While this may seem a little over the top, managing relationships could be the single most important aspect of life. Throughout history, leaders have inspired love and loyalty from their people; many have also oppressed and tortured those they have power over. Here at Grub Street, you will not be addressing thousands from a balcony. Rather, you will be assigned a group of five to ten people with whom you will work closely. Leading discussions and managing these relationships can affect the entire outcome of the journal. So always bear in mind the effect you are having on the group, especially because everything said and done has a direct, personal effect on someone or the entire kingdom. Anyway for those future editors and team leaders, here is my tip to help you get a bronze statue erected of yourself, sword in hand, and hopefully avoid a coup that leaves you lying face up under the guillotine.
Be a leader, but please do not be the boss.
The boss. Someone we all dislike, someone we all avoid. Someone we all bitch about at happy hour for making us close out of our online shopping windows when he/she walks by. The boss, at least to me, instantly triggers a negative connotation. The boss is someone you are forced to report to and who can reprimand his/her subordinates as he/she deems fit. A leader inspires, a leader offers advice. A leader wants to be criticized for the sake of improvement, and hear the opinion of all those he/she affects. You fear the boss, you admire a leader. Try not to come across as aggressive or overly demanding. Instead, be open and eager to hear what everyone has to say, it is supposed to be fun after all. If someone feels forced or rushed to do the assigned readings, they treat it like homework, mainly in the way that they probably won’t even do it. Your group should look forward to reading and discussion, which can be greatly influenced by your own attitude. Finally, for the love of whatever deity you worship, do not try to over-assert your given authority. These students have to go to work after class already, they don’t need someone else barking orders at them.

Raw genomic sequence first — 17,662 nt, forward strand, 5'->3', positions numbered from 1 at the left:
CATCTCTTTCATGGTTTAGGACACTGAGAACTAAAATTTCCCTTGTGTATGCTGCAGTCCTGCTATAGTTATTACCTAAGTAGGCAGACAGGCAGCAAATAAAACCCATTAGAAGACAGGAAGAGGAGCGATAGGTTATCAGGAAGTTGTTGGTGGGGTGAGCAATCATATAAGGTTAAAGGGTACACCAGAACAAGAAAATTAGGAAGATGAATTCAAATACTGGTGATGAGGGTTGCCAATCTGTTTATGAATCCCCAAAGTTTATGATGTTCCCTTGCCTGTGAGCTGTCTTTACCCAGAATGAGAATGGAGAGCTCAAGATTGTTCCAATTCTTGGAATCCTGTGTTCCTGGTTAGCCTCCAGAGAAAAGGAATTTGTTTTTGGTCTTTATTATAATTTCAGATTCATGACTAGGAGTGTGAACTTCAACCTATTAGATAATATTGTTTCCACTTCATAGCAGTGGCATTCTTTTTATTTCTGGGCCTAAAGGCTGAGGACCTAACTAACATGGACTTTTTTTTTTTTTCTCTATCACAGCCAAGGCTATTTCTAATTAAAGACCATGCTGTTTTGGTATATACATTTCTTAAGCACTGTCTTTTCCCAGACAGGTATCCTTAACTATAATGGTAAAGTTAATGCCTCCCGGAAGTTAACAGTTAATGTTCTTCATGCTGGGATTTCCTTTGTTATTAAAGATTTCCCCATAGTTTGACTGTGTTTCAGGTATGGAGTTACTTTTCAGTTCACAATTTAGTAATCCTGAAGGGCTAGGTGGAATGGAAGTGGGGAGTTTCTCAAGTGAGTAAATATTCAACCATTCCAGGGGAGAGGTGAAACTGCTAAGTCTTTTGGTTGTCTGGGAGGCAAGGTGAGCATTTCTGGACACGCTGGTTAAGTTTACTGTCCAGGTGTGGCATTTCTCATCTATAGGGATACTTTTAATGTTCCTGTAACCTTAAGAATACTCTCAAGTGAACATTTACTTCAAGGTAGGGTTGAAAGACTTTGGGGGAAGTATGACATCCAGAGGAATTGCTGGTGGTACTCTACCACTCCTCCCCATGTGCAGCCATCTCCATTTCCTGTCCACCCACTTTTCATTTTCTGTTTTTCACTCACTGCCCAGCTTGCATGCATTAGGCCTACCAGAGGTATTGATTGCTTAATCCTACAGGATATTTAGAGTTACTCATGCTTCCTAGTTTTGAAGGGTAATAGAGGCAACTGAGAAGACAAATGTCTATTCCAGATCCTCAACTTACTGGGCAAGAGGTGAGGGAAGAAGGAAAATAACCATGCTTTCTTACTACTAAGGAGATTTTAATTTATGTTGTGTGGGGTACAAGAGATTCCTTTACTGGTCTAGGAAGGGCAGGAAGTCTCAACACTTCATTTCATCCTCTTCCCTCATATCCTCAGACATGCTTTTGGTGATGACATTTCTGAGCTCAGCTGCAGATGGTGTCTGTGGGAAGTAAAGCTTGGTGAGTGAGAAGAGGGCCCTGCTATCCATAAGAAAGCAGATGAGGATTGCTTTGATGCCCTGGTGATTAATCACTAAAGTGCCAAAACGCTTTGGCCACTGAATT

People always identify and communicate more successfully with their equals as opposed to their superiors. A colleague on the same horizontal plane as you deals with the same issues and will usually have the same complaints. These two people can talk freely with no fear of consequences. Do not separate yourself in any way from the group, it is your group after all. There are two great ways to do this:
One: Communication. You will see these people twice a week and be exchanging emails even more frequently. Future genre leader, feel free to copy and paste this and put it at the end of every email you send: “If you have any questions, ideas, or complaints, please do not hesitate to let me know. I look forward to hearing from you all.”
Two: Transparency. I’m pretty sure Alexander the Great’s army knew what to expect when coming over the final hill of a long march. But when you’re stapling spreadsheets that you do not even understand for Lumberg’s next meeting, not only are you confused, but you do not even care. We are all scared of the dark, do not purposefully or obliviously keep your group members in it. When someone feels like a valued and involved member of a team, his/her productivity along with the willingness to take initiative sky rockets. So pass any information you receive down the chain of command, and if there is a loop, keep everyone in it. At the end of the day, don’t you want your group to have your back? Always remember, someone without friends is someone without power.
The image above is "Flight" by Gillian Collins.